The SCM and surface chlorophyll signature undergo variability on time-scales of the neap-spring tidal cycle. Greater turbidity during the spring can decrease light availability, allowing the SCM to become shallower. Mixing to the surface under these conditions pushes the zone of maximum surface biomass further offshore. During the neap tide the SCM lies at constant depth and intersects the continental slope at depths 70 – 80m, acting as a barrier that strips any nitrate advected into the shallow coastal zone (Figure 5). As the SCM shallows during the spring tide a pathway is created for nitrate to enter the coastal zone (under favourable advective conditions). The bypassing of the SCM under these conditions can elevate nitrate in depths less than 40m (Figure 6).

Figure 5 : Cross-shelf sections originating from Port Hedland for a neap tide.

 

Figure 6 : Cross-shelf sections originating from Port Hedland for a spring tide.

 

The region where top and bottom boundary layers overlap creates a well mixed water column from the surface to sea floor; the largest vertical mixed zone possible. Where the SCM intersects this zone, mixing to the surface results in the largest surface Chla concentration. During spring tides the mixing in this zone is more vigorous and the surface Chla concentration is consequently greater  (Figure 7). The north-eastern side of the domain is associated with the least steep bottom slope, and is thus the region of greatest variability of boundary overlap zone, hence of cross-shelf surface phytoplankton distribution. Generally, wide flat shelves will be associated with this characteristic.

Figure 7 : Cross-shelf sections originating from Port Hedland showing chlorophyll concentration.

 

Seasonal variability of biomass is evident, where the SCM is more distinct with a surface signature closer inshore in the wet season, and the SCM more dispersed with surface signature offshore in the dry (Figure 8). These differences stem from changes in mixed layer depth, and a corresponding shift offshore of the boundary layer overlap zone. The mixed layer deepening originates from processes captured by the global hydrodynamic model into which the biogeochemical model is nested, and is attributed to atmospheric forcing, particularly zonal wind stress and the surface heat flux. The summer and autumn months are characterised by upwelling favourable winds, which in the absence of the pycnocline lowering effect of the Leeuwin Current acts to bring nutrients into waters of depth 40-60m and enhance productivity. Larger variability on time-scales of the semi-diurnal tide and neap-spring cycle are observed in summer and autumn, probably due to the combined effects of a shallower mixed layer and upwelling favourable conditions.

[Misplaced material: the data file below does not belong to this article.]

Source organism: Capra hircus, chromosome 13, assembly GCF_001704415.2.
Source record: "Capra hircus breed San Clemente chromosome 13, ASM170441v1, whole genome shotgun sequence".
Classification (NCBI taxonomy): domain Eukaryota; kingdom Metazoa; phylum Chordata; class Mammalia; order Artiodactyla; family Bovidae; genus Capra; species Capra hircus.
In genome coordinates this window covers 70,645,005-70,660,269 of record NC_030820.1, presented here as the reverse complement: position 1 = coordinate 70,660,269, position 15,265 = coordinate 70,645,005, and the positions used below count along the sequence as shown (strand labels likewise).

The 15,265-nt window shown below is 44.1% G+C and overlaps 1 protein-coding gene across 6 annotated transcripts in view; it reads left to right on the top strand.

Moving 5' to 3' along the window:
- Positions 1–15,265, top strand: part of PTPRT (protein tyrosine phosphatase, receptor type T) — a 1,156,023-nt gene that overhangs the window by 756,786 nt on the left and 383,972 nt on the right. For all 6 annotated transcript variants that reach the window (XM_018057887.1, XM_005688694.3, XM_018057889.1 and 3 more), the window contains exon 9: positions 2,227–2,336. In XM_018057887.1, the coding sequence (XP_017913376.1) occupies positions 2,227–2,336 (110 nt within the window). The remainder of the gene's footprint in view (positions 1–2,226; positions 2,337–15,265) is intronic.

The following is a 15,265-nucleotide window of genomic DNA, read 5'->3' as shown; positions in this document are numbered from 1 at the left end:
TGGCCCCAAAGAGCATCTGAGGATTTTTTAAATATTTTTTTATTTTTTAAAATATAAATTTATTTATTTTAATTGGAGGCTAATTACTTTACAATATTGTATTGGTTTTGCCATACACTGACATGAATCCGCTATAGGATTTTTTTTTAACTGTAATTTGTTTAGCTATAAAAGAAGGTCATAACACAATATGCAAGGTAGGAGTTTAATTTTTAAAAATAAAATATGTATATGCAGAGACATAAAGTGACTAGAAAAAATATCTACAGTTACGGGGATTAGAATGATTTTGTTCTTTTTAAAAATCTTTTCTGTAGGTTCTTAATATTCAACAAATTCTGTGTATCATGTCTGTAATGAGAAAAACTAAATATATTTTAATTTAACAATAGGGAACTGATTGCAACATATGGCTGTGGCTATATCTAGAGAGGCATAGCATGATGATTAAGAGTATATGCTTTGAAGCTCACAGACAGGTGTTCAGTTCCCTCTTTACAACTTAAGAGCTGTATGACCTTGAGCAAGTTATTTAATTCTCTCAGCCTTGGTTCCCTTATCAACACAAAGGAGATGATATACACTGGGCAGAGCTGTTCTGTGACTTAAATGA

Figure 8 : Surface Chla distributions for wet and dry seasons.

 

The passage of tropical cyclones in the model increases primary productivity at the surface and in the SCM by small amounts. Mixing increases in strength and penetrates deeper under the cyclone, and elevation rises as a result of the inverse barometer effect, with an associated baroclinic adjustment of the pycnocline downwards. This downward adjustment also moves the nutricline downward, beyond the zone of increased mixing which results in little new nitrate being mixed to the surface. After the cyclone has passed, however, vertical motions result in significant upward fluxes of nitrate which leads to increases in nitrate concentration and productivity above and within the SCM (Figure 9). These elevated levels oscillate at the near inertial period and Chla reverts to pre-cyclone levels within the SCM on time-scales of about one month. Nitrate concentrations in the SCM and surface Chla remain slightly elevated in comparison to pre-cyclone levels after one month.

Figure 9 : Nitrate and Chla time series at 85 m during the passage of cyclone Bobby, February 1995. The red and blue curves are 25 km and 55 km respectively from the shelf.

 

Condie, S.A, Andrewartha, J, Mansbridge, J., Waring, J. (2006) Modelling circulation and connectivity on Australia’s North West Shelf, Technical Report No. 6. www.cmar.csiro.au/nwsjems/reports/NWSJEMS_TR6.pdf